29133 ms elapsed real time, including 271 ms collectingcollecting

5760175312 bytes allocated, including 5903355296 bytes reclaimed

109760844

At that rate, `(xl-sum 5)`

will take almost an hour to process the nine billion ten-digit numbers. We need something better.

The 2*k*-digit numbers that we are processing are represented as *a* 10^{k} + *b*. By definition, that is equal to *b* ^{2} − *a* ^{2} for excellent numbers. Rearranging terms to put the *a* on the left side and the *b* on the right side, we get *a* (10^{k} + *a*) = *b* ^{2} − *b*. There are 90,000 possible *a* among the ten-digit numbers; if we could determine quickly the corresponding *b* and test if it forms an excellent number, then we would have a very fast method to find the ten-digit excellent numbers.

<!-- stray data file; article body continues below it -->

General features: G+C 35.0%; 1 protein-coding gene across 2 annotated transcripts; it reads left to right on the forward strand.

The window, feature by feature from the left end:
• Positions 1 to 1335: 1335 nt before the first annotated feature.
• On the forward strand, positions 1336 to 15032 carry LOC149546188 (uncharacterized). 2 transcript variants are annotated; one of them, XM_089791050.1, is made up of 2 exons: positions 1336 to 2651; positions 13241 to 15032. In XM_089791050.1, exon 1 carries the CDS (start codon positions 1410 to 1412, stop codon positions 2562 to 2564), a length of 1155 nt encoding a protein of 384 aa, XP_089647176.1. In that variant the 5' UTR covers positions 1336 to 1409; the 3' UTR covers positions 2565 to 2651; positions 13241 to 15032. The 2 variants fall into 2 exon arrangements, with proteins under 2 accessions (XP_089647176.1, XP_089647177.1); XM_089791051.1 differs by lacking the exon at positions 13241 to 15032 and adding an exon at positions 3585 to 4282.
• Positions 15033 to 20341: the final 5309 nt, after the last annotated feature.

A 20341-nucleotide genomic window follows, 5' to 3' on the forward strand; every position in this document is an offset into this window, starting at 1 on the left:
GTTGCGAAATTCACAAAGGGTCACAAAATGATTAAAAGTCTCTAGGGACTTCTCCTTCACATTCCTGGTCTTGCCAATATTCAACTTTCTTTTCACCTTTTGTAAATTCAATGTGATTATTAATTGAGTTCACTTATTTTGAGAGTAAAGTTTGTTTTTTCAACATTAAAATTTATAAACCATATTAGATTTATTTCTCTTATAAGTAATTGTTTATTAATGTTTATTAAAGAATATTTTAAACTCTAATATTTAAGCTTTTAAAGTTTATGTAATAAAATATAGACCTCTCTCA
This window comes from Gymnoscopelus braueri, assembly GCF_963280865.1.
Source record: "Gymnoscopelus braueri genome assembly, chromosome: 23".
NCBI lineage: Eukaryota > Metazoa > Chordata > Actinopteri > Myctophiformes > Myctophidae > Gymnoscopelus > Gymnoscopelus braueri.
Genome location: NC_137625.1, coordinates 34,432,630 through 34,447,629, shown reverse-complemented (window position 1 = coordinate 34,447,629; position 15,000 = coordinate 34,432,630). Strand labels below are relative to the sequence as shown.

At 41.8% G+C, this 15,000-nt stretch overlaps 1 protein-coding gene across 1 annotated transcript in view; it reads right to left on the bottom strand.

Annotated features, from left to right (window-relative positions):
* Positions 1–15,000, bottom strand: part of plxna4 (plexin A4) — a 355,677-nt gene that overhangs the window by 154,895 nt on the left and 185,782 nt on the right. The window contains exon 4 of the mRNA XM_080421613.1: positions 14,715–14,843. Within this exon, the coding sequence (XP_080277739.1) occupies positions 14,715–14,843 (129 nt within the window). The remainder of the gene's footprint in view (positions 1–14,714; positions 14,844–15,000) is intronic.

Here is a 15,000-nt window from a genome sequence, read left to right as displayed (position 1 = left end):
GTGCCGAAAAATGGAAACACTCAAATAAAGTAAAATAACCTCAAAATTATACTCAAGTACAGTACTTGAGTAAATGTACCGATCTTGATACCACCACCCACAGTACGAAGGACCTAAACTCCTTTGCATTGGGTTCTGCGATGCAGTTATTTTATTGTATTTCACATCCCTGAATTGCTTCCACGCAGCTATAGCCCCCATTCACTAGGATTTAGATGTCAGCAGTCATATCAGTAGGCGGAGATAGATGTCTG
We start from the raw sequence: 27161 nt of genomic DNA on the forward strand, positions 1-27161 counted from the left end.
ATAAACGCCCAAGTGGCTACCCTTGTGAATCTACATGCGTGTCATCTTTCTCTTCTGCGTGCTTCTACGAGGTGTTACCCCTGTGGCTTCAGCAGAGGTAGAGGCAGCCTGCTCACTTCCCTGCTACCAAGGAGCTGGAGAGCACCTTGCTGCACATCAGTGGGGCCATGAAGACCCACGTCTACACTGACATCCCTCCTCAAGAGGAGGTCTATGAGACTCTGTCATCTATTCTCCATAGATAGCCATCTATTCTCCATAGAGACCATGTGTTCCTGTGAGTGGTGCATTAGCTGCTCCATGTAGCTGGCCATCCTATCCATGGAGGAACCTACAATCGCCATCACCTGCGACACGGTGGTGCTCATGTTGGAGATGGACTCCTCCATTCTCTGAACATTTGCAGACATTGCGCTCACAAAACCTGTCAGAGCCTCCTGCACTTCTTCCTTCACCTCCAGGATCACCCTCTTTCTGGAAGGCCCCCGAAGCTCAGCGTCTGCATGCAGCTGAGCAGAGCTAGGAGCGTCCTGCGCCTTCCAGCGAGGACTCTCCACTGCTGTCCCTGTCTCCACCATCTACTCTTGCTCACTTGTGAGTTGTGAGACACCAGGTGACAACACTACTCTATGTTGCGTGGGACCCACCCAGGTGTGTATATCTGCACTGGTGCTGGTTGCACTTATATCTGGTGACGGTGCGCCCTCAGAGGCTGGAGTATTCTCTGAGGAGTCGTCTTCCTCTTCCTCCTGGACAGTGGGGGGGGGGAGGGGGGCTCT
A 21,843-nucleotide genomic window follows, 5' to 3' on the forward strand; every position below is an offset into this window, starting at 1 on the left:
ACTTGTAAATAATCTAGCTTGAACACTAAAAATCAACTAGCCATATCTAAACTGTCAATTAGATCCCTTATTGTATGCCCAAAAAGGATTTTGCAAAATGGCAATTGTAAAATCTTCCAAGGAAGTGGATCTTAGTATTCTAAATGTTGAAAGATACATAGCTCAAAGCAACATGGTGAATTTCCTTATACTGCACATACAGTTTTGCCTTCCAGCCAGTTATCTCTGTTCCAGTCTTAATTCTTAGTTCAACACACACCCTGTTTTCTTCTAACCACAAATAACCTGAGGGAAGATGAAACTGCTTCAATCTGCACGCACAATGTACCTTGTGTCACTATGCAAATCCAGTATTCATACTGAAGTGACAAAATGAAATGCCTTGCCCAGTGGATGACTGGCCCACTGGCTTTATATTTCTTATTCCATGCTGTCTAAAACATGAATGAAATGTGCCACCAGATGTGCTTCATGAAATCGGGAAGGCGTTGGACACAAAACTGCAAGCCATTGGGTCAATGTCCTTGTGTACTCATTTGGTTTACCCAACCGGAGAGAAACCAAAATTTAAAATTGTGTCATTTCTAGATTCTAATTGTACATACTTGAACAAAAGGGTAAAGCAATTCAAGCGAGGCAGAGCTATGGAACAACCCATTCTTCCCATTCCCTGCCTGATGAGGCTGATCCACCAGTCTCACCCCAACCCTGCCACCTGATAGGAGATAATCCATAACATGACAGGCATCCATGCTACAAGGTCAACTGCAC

Fortunately, it is easy to find *b*. Since *b* ^{2} − *b* is very close to *b* ^{2}, just a little bit smaller, *b* − 1 ≤ sqrt(*b* ^{2} − *b*) ≤ *b* and we can compute *b* = ⌈*a* (10^{k} + *a*)⌉. Then all we need to do is test if *a* and *b* combine to form an excellent number:

`(define (xl-list k)`

(let ((ten (expt 10 k))

(start (expt 10 (- k 1)))

(stop (expt 10 k)))

(let loop ((a start) (xls (list)))

(if (= a stop) (reverse xls)

(let* ((b (+ (isqrt (* a (+ ten a))) 1))

(n (+ (* a ten) b)))

(if (= (- (* b b) (* a a)) n)

(loop (+ a 1) (cons n xls))

(loop (+ a 1) xls)))))))

Now it is very fast to calculate the ten-digit excellent numbers:

`> (define xl-ten #f)`

> (time (set! xl-ten (xl-list 5)))(time (set! xl-ten ...))